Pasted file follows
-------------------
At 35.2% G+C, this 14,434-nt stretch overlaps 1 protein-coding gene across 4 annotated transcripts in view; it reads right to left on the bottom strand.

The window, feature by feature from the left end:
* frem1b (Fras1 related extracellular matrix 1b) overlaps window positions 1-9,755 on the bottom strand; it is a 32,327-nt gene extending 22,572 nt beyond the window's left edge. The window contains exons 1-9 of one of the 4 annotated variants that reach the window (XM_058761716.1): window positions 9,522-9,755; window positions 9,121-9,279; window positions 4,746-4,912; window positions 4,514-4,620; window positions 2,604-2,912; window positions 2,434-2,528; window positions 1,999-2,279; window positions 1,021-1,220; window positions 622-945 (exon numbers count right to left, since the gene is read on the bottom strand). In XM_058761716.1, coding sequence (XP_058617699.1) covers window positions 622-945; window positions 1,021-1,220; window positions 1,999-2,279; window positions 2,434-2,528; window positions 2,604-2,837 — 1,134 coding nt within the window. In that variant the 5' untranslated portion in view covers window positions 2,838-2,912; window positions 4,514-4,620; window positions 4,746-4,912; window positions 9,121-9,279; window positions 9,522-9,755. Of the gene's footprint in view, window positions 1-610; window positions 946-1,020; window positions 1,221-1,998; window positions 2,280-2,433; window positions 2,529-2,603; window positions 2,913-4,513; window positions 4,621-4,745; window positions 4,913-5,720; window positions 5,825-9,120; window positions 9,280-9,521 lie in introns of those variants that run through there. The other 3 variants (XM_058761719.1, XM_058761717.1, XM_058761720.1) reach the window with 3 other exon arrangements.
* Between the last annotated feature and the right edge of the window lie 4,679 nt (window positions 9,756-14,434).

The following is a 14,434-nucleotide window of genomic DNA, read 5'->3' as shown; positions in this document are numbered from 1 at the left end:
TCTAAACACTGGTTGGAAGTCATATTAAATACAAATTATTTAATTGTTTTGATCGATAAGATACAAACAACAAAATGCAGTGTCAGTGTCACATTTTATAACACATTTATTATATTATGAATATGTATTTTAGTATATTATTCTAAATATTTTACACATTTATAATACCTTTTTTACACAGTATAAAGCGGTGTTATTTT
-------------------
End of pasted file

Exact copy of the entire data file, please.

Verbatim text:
At 35.2% G+C, this 14,434-nt stretch overlaps 1 protein-coding gene across 4 annotated transcripts in view; it reads right to left on the bottom strand.

The window, feature by feature from the left end:
* frem1b (Fras1 related extracellular matrix 1b) overlaps window positions 1-9,755 on the bottom strand; it is a 32,327-nt gene extending 22,572 nt beyond the window's left edge. The window contains exons 1-9 of one of the 4 annotated variants that reach the window (XM_058761716.1): window positions 9,522-9,755; window positions 9,121-9,279; window positions 4,746-4,912; window positions 4,514-4,620; window positions 2,604-2,912; window positions 2,434-2,528; window positions 1,999-2,279; window positions 1,021-1,220; window positions 622-945 (exon numbers count right to left, since the gene is read on the bottom strand). In XM_058761716.1, coding sequence (XP_058617699.1) covers window positions 622-945; window positions 1,021-1,220; window positions 1,999-2,279; window positions 2,434-2,528; window positions 2,604-2,837 — 1,134 coding nt within the window. In that variant the 5' untranslated portion in view covers window positions 2,838-2,912; window positions 4,514-4,620; window positions 4,746-4,912; window positions 9,121-9,279; window positions 9,522-9,755. Of the gene's footprint in view, window positions 1-610; window positions 946-1,020; window positions 1,221-1,998; window positions 2,280-2,433; window positions 2,529-2,603; window positions 2,913-4,513; window positions 4,621-4,745; window positions 4,913-5,720; window positions 5,825-9,120; window positions 9,280-9,521 lie in introns of those variants that run through there. The other 3 variants (XM_058761719.1, XM_058761717.1, XM_058761720.1) reach the window with 3 other exon arrangements.
* Between the last annotated feature and the right edge of the window lie 4,679 nt (window positions 9,756-14,434).

The following is a 14,434-nucleotide window of genomic DNA, read 5'->3' as shown; positions in this document are numbered from 1 at the left end:
TCTAAACACTGGTTGGAAGTCATATTAAATACAAATTATTTAATTGTTTTGATCGATAAGATACAAACAACAAAATGCAGTGTCAGTGTCACATTTTATAACACATTTATTATATTATGAATATGTATTTTAGTATATTATTCTAAATATTTTACACATTTATAATACCTTTTTTACACAGTATAAAGCGGTGTTATTTT